“Sometimes they don’t have the bandwidth that it takes to get jobs done,” DeShazer said.

Like any good relationship, small-business partnerships require attention and care.

Q: We lost our contract bid to a competitor. Should we protest?

A: Companies that believe they’ve been unfairly denied a contract can seek redress with GAO and the U.S. Court of Federal Claims. While the protest is under way, the government usually prevents the winning vendor from starting work on the contract. If GAO or the court rules that the competitive process was unfair, the government typically holds a new competition.

However, companies should resist the temptation to abuse the protest system simply because they’re bitter about losing a contract bid. The first thing to do after losing a bid is to request or attend a debriefing session with the contracting official, said Steve Charles, co-founder and executive vice president of immixGroup, a federal market consulting firm based in McLean, Va.

Debriefings offer an opportunity to ask questions about the evaluation process and hear officials’ explanations of how they made their decision. However, don’t wait until after the contract is awarded to notify contracting officials of unfair provisions in a solicitation. Companies are legally bound to do so within 10 calendar days of spotting such provisions, Charles said.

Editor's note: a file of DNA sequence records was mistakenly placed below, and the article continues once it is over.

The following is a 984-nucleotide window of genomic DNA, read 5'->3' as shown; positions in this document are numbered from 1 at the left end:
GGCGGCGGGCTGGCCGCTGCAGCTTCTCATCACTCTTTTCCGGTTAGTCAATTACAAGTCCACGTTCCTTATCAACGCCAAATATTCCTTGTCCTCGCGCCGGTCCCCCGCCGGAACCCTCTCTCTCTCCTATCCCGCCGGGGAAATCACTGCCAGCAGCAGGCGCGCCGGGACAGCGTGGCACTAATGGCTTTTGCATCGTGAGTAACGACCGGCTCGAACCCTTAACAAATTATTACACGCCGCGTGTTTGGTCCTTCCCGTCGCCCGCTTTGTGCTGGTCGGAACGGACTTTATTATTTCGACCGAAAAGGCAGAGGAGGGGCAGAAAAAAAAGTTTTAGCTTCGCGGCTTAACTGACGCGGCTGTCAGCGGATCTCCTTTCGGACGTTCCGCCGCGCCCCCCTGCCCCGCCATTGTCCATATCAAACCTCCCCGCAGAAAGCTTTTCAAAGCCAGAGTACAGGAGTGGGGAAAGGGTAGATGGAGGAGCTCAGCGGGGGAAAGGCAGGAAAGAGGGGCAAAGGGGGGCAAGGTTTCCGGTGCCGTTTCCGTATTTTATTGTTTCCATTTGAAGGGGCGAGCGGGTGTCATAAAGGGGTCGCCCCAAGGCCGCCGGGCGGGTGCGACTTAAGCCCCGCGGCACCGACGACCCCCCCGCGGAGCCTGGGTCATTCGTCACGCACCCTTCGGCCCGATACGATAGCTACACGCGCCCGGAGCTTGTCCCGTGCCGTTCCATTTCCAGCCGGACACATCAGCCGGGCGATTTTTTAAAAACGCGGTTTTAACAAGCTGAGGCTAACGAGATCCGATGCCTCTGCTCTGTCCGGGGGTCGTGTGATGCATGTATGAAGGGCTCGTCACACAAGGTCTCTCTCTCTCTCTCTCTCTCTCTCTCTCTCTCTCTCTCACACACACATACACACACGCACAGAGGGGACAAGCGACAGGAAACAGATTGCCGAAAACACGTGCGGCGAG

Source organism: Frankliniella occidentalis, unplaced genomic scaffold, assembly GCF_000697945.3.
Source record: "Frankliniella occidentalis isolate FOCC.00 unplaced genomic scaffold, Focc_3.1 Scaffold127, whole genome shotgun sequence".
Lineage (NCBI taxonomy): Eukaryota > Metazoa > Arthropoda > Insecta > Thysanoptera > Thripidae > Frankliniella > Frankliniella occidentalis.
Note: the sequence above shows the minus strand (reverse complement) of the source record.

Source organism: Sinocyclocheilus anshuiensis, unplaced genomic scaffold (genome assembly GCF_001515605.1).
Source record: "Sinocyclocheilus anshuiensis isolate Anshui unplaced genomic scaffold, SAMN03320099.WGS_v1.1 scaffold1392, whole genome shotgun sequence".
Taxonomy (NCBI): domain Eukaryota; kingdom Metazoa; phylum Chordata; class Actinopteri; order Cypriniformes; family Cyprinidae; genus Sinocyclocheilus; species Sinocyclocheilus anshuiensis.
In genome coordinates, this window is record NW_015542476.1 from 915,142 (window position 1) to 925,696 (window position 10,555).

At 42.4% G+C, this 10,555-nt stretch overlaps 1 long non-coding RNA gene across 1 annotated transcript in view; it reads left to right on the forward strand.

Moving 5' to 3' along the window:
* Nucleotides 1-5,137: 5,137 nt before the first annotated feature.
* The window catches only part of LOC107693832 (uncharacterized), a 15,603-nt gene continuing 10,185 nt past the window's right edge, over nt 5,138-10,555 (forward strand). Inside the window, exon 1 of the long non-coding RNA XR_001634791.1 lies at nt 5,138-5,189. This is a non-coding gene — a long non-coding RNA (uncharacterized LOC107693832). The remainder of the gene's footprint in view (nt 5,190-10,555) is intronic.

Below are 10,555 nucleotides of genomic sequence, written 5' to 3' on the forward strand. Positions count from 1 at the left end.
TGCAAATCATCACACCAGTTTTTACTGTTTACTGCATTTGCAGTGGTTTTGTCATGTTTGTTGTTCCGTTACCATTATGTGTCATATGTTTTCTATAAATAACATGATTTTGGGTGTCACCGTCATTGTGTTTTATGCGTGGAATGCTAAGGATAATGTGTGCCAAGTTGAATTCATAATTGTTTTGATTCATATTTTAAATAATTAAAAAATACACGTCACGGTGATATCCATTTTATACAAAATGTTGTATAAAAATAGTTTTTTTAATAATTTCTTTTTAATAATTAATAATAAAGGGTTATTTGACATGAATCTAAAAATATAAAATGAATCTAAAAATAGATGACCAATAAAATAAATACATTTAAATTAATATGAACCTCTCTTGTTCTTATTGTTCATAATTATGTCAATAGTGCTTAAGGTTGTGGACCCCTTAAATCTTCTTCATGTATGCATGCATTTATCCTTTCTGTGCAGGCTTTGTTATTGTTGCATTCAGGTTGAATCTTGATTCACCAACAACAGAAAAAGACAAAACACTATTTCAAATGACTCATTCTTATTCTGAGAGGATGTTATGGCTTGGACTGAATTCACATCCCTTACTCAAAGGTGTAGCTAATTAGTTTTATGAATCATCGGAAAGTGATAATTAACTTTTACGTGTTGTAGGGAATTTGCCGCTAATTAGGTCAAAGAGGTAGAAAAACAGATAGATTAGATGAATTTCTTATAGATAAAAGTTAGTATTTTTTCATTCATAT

Also, keep in mind that GAO is validating more bid protests than it once did: It sustained 29 percent of the cases it reviewed in fiscal 2006. Procurement experts say an overstressed and undertrained federal workforce, the growing complexity of the procurement process, and the fact that services have replaced goods as the primary concern of contracting could be contributing to the reversals.

“If you absolutely believe that something was done very improperly by the government, then yes, file a protest,” said Ray Bjorklund, senior vice president and chief knowledge officer at market research firm FedSources in McLean, Va. But you also run the risk of annoying your customer base, so “don’t file a protest for just any reason.”

Q: The government says it wants innovative solutions. Is that true?

A: Consider this situation: The government likes innovation but hates surprises. It encourages technological development through grants and internal programs, and although parts of the government have the most advanced technology in the world, some civil servants make do with Microsoft Windows 2000.

A company with an innovative solution can’t assume that the innovation will sell itself. Especially during the acquisition process, the government might prefer something that has a proven track record of functioning as promised. A federal solicitation often specifies not just the outcomes the government wants, but the methods it wants to use to achieve those outcomes. Even when it designates a solicitation as performance-based, the requirements can still be fairly descriptive, Bjorklund said.

Innovation can be difficult to evaluate, and when confronted with a new technology without any record of past performance, a contracting official might disregard it.

The solution is to educate government customers in advance about innovation, Bjorklund said.